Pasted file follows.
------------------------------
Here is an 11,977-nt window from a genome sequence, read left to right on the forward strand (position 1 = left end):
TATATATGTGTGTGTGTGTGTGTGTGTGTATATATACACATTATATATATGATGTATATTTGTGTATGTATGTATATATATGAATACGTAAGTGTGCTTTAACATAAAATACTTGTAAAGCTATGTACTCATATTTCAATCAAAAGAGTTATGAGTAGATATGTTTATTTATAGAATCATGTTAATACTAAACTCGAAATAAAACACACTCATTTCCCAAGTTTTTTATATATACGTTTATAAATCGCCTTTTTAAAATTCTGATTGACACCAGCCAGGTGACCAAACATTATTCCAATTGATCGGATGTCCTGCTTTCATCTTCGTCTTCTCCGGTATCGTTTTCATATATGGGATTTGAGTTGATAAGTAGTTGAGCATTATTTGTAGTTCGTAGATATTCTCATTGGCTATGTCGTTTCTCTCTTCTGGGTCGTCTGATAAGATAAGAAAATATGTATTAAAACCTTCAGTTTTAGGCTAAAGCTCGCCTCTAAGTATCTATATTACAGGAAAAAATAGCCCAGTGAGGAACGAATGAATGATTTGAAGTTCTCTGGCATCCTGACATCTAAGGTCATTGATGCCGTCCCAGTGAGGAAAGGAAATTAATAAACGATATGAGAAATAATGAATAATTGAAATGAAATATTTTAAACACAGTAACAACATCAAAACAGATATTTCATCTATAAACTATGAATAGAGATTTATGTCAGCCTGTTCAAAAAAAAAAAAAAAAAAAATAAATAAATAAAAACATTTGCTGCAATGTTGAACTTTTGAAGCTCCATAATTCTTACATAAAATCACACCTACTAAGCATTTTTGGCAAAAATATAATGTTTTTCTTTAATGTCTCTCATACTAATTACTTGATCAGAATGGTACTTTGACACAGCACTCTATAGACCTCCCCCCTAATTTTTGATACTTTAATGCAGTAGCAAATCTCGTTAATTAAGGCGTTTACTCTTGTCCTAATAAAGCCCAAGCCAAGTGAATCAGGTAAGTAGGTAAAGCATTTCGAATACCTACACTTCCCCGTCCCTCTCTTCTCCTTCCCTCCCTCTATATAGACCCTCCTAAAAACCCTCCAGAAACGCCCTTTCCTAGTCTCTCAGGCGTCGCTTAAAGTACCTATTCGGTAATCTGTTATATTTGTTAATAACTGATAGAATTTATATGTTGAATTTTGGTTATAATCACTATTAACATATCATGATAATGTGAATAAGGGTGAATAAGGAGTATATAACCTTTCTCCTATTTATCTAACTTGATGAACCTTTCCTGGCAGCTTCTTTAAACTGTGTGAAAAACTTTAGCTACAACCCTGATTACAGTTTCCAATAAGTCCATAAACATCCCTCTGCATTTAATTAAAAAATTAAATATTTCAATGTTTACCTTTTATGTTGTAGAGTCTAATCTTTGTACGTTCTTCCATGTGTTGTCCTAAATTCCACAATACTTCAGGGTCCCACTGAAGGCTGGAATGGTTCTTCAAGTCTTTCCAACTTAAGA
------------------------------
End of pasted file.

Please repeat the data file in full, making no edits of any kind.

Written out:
Here is an 11,977-nt window from a genome sequence, read left to right on the forward strand (position 1 = left end):
TATATATGTGTGTGTGTGTGTGTGTGTGTATATATACACATTATATATATGATGTATATTTGTGTATGTATGTATATATATGAATACGTAAGTGTGCTTTAACATAAAATACTTGTAAAGCTATGTACTCATATTTCAATCAAAAGAGTTATGAGTAGATATGTTTATTTATAGAATCATGTTAATACTAAACTCGAAATAAAACACACTCATTTCCCAAGTTTTTTATATATACGTTTATAAATCGCCTTTTTAAAATTCTGATTGACACCAGCCAGGTGACCAAACATTATTCCAATTGATCGGATGTCCTGCTTTCATCTTCGTCTTCTCCGGTATCGTTTTCATATATGGGATTTGAGTTGATAAGTAGTTGAGCATTATTTGTAGTTCGTAGATATTCTCATTGGCTATGTCGTTTCTCTCTTCTGGGTCGTCTGATAAGATAAGAAAATATGTATTAAAACCTTCAGTTTTAGGCTAAAGCTCGCCTCTAAGTATCTATATTACAGGAAAAAATAGCCCAGTGAGGAACGAATGAATGATTTGAAGTTCTCTGGCATCCTGACATCTAAGGTCATTGATGCCGTCCCAGTGAGGAAAGGAAATTAATAAACGATATGAGAAATAATGAATAATTGAAATGAAATATTTTAAACACAGTAACAACATCAAAACAGATATTTCATCTATAAACTATGAATAGAGATTTATGTCAGCCTGTTCAAAAAAAAAAAAAAAAAAAATAAATAAATAAAAACATTTGCTGCAATGTTGAACTTTTGAAGCTCCATAATTCTTACATAAAATCACACCTACTAAGCATTTTTGGCAAAAATATAATGTTTTTCTTTAATGTCTCTCATACTAATTACTTGATCAGAATGGTACTTTGACACAGCACTCTATAGACCTCCCCCCTAATTTTTGATACTTTAATGCAGTAGCAAATCTCGTTAATTAAGGCGTTTACTCTTGTCCTAATAAAGCCCAAGCCAAGTGAATCAGGTAAGTAGGTAAAGCATTTCGAATACCTACACTTCCCCGTCCCTCTCTTCTCCTTCCCTCCCTCTATATAGACCCTCCTAAAAACCCTCCAGAAACGCCCTTTCCTAGTCTCTCAGGCGTCGCTTAAAGTACCTATTCGGTAATCTGTTATATTTGTTAATAACTGATAGAATTTATATGTTGAATTTTGGTTATAATCACTATTAACATATCATGATAATGTGAATAAGGGTGAATAAGGAGTATATAACCTTTCTCCTATTTATCTAACTTGATGAACCTTTCCTGGCAGCTTCTTTAAACTGTGTGAAAAACTTTAGCTACAACCCTGATTACAGTTTCCAATAAGTCCATAAACATCCCTCTGCATTTAATTAAAAAATTAAATATTTCAATGTTTACCTTTTATGTTGTAGAGTCTAATCTTTGTACGTTCTTCCATGTGTTGTCCTAAATTCCACAATACTTCAGGGTCCCACTGAAGGCTGGAATGGTTCTTCAAGTCTTTCCAACTTAAGA